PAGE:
Congress is Back from Easter break!

— by Rachna Choudhry — Co-founder,

todaycongresssketchThe House returns for an early appropriations season — the earliest since at least 1974. Meanwhile, the Senate will consider raising the minimum wage. Here’s the scoop from our Hill Sources:

Appropriations Season Begins!
The annual appropriations process begins this week in the House, as they consider the first two 2015 spending bills. House Appropriations Committee Chairman Hal Rogers (R-KY) has set a goal to have the House pass all of the 12 annual spending bills for FY 2015 before the August recess to avoid another omnibus measure after Sept. 30. (To put it in perspective, the first appropriations bill last year didn’t hit the House floor until June.)

  • Military Construction and Veterans Affairs and Related Agencies Appropriations Act, 2015 (HR 4486): Provides $71.5 billion in discretionary funding – a cut of $1.8 billion below the FY 2014 level. This reduction will not negatively affect projects or services on which troops and veterans rely. Instead, the bill provides less funding than the previous year for military construction, largely due to a lack of new need for such projects, while increasing funding for veterans programs by $1.5 billion.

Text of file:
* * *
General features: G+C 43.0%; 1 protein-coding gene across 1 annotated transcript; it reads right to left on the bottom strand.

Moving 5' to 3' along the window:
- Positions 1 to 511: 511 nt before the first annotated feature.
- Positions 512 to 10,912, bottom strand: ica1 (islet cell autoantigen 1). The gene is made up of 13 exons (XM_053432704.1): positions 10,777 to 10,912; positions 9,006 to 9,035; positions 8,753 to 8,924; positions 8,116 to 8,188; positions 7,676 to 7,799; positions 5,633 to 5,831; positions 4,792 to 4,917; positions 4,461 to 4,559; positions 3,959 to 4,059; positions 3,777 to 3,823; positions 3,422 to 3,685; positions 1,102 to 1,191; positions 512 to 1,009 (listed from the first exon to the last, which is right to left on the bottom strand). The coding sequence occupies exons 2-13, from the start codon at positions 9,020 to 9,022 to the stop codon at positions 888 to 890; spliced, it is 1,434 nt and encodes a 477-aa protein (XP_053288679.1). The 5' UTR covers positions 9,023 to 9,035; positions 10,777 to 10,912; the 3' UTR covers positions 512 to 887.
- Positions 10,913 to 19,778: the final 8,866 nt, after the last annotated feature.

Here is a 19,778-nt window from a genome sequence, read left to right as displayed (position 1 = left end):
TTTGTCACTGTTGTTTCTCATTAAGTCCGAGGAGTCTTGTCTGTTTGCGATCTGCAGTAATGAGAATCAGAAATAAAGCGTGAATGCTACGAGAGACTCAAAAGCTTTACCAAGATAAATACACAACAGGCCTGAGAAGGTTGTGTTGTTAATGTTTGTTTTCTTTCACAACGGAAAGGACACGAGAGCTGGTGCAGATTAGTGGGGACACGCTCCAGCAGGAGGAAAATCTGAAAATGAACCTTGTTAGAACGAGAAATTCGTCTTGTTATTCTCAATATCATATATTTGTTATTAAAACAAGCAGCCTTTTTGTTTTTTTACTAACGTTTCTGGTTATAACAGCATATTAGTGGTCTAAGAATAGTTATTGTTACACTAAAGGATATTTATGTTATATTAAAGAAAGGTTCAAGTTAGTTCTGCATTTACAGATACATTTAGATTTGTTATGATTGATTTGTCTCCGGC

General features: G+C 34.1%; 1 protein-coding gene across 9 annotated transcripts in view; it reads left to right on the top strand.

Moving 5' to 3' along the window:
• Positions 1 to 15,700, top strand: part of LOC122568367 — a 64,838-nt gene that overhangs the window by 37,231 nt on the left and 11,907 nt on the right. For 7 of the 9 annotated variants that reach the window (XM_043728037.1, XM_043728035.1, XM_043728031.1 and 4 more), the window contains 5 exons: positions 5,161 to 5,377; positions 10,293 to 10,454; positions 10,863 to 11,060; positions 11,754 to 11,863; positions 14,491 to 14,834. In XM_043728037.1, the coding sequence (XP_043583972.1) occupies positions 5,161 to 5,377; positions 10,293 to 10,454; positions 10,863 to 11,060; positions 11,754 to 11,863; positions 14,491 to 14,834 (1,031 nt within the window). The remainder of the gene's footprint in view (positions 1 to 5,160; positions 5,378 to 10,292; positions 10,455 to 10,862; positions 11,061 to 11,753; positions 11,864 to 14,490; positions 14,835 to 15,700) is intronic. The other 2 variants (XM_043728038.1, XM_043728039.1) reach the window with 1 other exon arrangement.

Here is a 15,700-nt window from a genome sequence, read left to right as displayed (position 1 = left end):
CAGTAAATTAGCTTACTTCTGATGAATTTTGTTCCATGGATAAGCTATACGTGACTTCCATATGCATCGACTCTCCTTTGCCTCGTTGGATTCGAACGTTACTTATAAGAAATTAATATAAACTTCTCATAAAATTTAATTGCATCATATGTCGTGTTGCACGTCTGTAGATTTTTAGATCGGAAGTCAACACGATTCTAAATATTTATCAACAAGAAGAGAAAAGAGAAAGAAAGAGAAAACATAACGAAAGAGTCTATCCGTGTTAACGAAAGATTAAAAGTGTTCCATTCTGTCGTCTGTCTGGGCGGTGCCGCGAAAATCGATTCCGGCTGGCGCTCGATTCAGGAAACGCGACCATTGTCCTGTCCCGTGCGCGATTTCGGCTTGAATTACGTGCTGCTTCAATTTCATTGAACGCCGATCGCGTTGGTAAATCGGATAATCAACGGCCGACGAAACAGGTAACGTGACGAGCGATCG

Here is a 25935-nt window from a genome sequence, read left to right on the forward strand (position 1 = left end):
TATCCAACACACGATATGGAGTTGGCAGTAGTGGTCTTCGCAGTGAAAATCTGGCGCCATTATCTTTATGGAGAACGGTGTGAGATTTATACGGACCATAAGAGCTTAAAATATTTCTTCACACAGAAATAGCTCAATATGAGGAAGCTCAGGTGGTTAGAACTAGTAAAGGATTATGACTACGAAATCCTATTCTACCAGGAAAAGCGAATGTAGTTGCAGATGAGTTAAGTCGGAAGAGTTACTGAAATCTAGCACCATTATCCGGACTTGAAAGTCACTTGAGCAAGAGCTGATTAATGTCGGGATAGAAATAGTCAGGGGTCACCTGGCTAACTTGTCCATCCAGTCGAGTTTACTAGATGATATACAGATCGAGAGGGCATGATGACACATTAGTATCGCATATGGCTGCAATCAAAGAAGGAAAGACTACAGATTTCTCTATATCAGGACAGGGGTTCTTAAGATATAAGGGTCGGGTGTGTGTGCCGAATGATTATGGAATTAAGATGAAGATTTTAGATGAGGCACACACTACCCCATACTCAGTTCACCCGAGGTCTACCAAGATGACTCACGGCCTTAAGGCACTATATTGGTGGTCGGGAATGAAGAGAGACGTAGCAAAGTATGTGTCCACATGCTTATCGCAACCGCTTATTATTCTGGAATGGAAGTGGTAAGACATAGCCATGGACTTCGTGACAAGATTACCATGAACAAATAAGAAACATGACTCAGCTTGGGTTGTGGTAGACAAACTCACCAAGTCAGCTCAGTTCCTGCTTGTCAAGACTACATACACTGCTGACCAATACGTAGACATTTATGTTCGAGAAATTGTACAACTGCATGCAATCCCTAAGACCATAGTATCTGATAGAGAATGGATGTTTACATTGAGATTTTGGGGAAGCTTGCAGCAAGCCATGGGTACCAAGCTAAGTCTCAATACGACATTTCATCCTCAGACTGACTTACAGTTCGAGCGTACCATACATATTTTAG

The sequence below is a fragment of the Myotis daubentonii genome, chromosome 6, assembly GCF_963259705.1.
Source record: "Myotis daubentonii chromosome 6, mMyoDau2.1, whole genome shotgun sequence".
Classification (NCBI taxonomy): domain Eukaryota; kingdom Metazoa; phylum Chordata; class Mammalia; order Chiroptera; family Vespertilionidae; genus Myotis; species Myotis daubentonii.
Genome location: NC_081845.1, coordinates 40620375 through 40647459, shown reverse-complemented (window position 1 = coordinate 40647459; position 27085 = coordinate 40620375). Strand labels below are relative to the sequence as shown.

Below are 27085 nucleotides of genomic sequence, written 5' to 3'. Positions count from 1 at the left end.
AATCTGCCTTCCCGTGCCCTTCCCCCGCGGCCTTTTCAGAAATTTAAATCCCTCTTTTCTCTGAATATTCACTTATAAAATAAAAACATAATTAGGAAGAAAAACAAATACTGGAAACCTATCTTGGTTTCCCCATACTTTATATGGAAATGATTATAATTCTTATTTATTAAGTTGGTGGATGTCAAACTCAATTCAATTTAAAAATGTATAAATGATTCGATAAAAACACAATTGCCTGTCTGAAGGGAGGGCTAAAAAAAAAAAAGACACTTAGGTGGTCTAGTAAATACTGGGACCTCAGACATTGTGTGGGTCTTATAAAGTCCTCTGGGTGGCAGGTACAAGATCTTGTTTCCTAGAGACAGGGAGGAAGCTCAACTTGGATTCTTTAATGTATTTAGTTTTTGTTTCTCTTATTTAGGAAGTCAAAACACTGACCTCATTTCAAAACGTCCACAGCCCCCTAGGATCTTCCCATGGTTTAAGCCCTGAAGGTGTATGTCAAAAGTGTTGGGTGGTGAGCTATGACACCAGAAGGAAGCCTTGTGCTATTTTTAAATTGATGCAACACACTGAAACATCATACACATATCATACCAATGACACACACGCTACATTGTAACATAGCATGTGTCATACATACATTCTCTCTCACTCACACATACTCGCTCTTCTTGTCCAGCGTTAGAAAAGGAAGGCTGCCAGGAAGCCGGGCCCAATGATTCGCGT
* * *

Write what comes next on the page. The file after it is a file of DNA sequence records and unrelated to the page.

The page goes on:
• Legislative Branch Appropriations Act, 2015 (HR 4487): Provides annual funding for the offices of Members of the House of Representatives, the support agencies of Congress (including security), services for visitors, and Capitol operations and maintenance. The total included for the House and joint operations, excluding Senate-only items, is $3.3 billion. This is the same as the FY 2014 level, and it’s $122.5 million below the President’s request. Also includes a provision preventing any pay increases for Members of Congress in FY 2015, which has been in place since 2010.

Government Reporting

The House will consider two bills related to government reporting: